Sept. 29 (Bloomberg) -- Vale SA, the world’s largest iron ore producer, has held informal discussions with Chinese companies to help develop a steel plant project in Brazil, reflecting its optimistic outlook for global demand.
“We had several meetings here yesterday, but talks are prospective,” Jose Carlos Martins, the Rio de Janeiro-based company’s executive director for marketing, sales and strategy, told reporters today in Qingdao. “We are open to talks.”
Baosteel Group Corp., China’s second-biggest mill, scrapped a plan in January 2009 to build a 10-million-metric ton slab project in Espirito Santo state in Brazil. Vale informally resumed talks with Baosteel on a possible partnership to develop the $6 billion project, The Wall Street Journal reported in June, citing unidentified officials from the mining company.
“We are always discussing possibilities” with customer Baosteel, Martins said at a conference. “But since they left the project, they didn’t come back. We’d like very much if they decide to come back. But so far they don’t have any positions on it.”
Global iron ore demand will remain strong as supply falls short of forecasts and the sales outlook for steelmaking raw material is “very good” because of infrastructure expansions in China, India and other emerging countries, Martins said yesterday at the conference.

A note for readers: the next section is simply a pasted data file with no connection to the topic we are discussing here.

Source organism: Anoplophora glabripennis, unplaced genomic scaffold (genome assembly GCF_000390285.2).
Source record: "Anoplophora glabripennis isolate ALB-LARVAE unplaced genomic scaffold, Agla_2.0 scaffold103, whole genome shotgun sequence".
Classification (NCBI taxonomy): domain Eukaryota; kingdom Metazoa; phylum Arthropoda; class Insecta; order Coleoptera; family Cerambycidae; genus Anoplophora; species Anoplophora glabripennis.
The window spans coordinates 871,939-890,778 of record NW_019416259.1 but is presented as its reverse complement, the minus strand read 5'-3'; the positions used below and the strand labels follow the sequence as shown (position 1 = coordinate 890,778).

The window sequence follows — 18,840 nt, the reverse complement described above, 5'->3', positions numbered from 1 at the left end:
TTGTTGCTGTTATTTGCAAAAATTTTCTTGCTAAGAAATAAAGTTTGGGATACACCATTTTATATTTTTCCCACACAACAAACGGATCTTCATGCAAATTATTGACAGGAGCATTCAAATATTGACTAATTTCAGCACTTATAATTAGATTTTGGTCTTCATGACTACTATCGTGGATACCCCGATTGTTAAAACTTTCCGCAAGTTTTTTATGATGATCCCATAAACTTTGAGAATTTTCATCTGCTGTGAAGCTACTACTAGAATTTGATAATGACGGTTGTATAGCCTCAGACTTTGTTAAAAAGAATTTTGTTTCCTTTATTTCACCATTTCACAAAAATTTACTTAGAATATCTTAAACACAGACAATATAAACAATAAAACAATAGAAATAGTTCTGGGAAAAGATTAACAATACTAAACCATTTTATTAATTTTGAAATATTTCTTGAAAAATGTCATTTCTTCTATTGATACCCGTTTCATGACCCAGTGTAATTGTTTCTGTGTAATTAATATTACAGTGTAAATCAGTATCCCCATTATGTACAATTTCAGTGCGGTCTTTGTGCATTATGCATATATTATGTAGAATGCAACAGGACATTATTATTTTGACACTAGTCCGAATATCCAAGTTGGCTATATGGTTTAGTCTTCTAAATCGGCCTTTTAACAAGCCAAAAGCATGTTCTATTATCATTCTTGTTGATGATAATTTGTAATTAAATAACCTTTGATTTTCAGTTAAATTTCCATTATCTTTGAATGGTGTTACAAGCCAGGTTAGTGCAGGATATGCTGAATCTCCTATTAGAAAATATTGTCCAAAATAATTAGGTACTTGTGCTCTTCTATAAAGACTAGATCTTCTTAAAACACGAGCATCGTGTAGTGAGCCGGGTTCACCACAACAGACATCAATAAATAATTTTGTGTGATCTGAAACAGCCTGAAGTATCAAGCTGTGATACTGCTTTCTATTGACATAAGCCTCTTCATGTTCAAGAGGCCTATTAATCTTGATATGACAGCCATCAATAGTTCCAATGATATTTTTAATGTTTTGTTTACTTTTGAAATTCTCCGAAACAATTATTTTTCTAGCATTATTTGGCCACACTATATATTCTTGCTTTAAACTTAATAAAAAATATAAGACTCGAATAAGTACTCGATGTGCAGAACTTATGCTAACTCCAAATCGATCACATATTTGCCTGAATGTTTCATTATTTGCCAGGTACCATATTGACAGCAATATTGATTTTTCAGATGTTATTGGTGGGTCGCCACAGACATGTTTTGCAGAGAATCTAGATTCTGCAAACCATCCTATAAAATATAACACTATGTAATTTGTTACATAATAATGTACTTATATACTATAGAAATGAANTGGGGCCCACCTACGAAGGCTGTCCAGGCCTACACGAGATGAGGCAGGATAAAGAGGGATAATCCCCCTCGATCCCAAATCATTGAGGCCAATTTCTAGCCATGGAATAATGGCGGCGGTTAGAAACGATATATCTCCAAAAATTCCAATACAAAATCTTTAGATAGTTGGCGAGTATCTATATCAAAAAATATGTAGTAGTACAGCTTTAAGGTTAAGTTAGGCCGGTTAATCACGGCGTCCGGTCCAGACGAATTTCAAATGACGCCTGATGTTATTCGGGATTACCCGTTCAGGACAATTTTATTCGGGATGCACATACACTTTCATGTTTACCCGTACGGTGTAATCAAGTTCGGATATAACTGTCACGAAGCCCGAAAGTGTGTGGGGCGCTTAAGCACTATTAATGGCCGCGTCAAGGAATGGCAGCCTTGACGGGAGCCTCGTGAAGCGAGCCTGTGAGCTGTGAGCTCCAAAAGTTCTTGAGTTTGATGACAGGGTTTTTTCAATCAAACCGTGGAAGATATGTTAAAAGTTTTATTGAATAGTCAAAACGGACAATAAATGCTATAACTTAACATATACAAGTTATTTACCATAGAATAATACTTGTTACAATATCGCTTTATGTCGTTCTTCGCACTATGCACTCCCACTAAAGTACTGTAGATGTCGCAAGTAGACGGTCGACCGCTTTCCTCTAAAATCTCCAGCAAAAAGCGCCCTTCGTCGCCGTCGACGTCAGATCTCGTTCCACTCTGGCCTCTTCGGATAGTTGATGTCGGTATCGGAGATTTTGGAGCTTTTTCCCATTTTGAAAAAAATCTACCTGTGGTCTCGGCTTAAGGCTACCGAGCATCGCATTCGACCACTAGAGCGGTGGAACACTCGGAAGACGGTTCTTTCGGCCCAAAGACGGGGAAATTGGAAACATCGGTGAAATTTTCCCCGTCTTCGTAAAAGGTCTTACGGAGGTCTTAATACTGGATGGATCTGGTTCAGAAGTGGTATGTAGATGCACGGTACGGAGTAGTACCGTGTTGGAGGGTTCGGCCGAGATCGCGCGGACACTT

The supply-demand will become more balanced during the 2015-2017 period when new iron ore capacity comes on stream and prices may be “a bit down then stable,” he said today.
Iron-ore prices may average $170 a ton next year, $160 a ton in 2013 and $125 a ton in 2014, Goldman Sachs Group Inc. mining analyst Marcelo Aguiar said this week.
The price of iron ore with 62 percent iron content delivered to the Chinese port of Tianjin has fallen for three straight weeks. It dropped 4.6 percent to $172.6 a ton yesterday from a four-month high of $181 on Sept. 7, narrowing the gain in the past year to 23 percent, according to the Steel Index.
“We had a lot of influences, psychological influence from the situation in Europe and U.S.,” Martins said. “Short term you will have some volatilities in market. But I believe emerging markets will be even stronger than they emerged from the last crisis.”
Fourth-quarter contract prices Vale charges its customers will be stable from the prior three months, he said. The company sells most of its ore on a quarterly basis.
Vale is “open to” talks to engage Chinese shipping companies to operate its very large ore carriers under long-term contracts, Martins said. Still, there aren’t any talks at the moment for that, he said.
Vale hasn’t reached an agreement with its Chinese partners on shipping and is exploring options on selling or leasing ships to Chinese shippers, Teddy Tang, chief financial officer for Vale’s Chinese operations, said Sept. 14.
--Helen Yuan. Editors: Keith Gosman, Ryan Woo
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